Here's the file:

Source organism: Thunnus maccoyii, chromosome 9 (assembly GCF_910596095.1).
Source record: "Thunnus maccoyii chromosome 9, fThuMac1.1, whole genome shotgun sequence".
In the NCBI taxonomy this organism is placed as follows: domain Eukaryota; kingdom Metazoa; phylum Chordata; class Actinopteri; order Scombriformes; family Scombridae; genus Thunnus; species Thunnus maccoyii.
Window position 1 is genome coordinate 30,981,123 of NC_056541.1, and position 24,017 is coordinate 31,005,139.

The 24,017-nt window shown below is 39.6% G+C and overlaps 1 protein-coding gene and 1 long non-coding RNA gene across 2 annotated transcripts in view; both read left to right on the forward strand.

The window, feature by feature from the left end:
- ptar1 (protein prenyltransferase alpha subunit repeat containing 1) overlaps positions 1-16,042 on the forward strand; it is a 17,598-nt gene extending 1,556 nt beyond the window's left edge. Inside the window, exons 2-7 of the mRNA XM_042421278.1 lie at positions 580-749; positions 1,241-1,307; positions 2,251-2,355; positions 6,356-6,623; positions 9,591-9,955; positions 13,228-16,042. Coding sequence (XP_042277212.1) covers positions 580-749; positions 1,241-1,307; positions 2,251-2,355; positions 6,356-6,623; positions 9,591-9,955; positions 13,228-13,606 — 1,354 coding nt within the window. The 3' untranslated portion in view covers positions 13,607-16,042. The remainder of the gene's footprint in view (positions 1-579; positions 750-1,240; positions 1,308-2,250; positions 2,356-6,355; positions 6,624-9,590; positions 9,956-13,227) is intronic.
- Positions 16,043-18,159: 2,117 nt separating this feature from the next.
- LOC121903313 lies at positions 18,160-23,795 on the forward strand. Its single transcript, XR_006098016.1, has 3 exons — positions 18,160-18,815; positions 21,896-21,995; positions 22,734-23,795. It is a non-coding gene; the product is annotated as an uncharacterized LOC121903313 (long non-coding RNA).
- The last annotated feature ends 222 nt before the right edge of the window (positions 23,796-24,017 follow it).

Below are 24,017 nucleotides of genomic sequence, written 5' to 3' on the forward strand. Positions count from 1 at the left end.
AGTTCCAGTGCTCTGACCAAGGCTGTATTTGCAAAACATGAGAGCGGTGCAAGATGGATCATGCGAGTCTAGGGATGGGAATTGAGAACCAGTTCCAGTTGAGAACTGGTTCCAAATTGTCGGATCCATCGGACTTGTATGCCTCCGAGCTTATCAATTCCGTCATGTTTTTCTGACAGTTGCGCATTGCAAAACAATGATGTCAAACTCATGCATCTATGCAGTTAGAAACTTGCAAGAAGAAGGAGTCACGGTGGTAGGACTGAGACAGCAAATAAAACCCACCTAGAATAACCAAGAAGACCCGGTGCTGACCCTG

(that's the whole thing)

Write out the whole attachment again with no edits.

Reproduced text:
Source organism: Thunnus maccoyii, chromosome 9 (assembly GCF_910596095.1).
Source record: "Thunnus maccoyii chromosome 9, fThuMac1.1, whole genome shotgun sequence".
In the NCBI taxonomy this organism is placed as follows: domain Eukaryota; kingdom Metazoa; phylum Chordata; class Actinopteri; order Scombriformes; family Scombridae; genus Thunnus; species Thunnus maccoyii.
Window position 1 is genome coordinate 30,981,123 of NC_056541.1, and position 24,017 is coordinate 31,005,139.

The 24,017-nt window shown below is 39.6% G+C and overlaps 1 protein-coding gene and 1 long non-coding RNA gene across 2 annotated transcripts in view; both read left to right on the forward strand.

The window, feature by feature from the left end:
- ptar1 (protein prenyltransferase alpha subunit repeat containing 1) overlaps positions 1-16,042 on the forward strand; it is a 17,598-nt gene extending 1,556 nt beyond the window's left edge. Inside the window, exons 2-7 of the mRNA XM_042421278.1 lie at positions 580-749; positions 1,241-1,307; positions 2,251-2,355; positions 6,356-6,623; positions 9,591-9,955; positions 13,228-16,042. Coding sequence (XP_042277212.1) covers positions 580-749; positions 1,241-1,307; positions 2,251-2,355; positions 6,356-6,623; positions 9,591-9,955; positions 13,228-13,606 — 1,354 coding nt within the window. The 3' untranslated portion in view covers positions 13,607-16,042. The remainder of the gene's footprint in view (positions 1-579; positions 750-1,240; positions 1,308-2,250; positions 2,356-6,355; positions 6,624-9,590; positions 9,956-13,227) is intronic.
- Positions 16,043-18,159: 2,117 nt separating this feature from the next.
- LOC121903313 lies at positions 18,160-23,795 on the forward strand. Its single transcript, XR_006098016.1, has 3 exons — positions 18,160-18,815; positions 21,896-21,995; positions 22,734-23,795. It is a non-coding gene; the product is annotated as an uncharacterized LOC121903313 (long non-coding RNA).
- The last annotated feature ends 222 nt before the right edge of the window (positions 23,796-24,017 follow it).

Below are 24,017 nucleotides of genomic sequence, written 5' to 3' on the forward strand. Positions count from 1 at the left end.
AGTTCCAGTGCTCTGACCAAGGCTGTATTTGCAAAACATGAGAGCGGTGCAAGATGGATCATGCGAGTCTAGGGATGGGAATTGAGAACCAGTTCCAGTTGAGAACTGGTTCCAAATTGTCGGATCCATCGGACTTGTATGCCTCCGAGCTTATCAATTCCGTCATGTTTTTCTGACAGTTGCGCATTGCAAAACAATGATGTCAAACTCATGCATCTATGCAGTTAGAAACTTGCAAGAAGAAGGAGTCACGGTGGTAGGACTGAGACAGCAAATAAAACCCACCTAGAATAACCAAGAAGACCCGGTGCTGACCCTG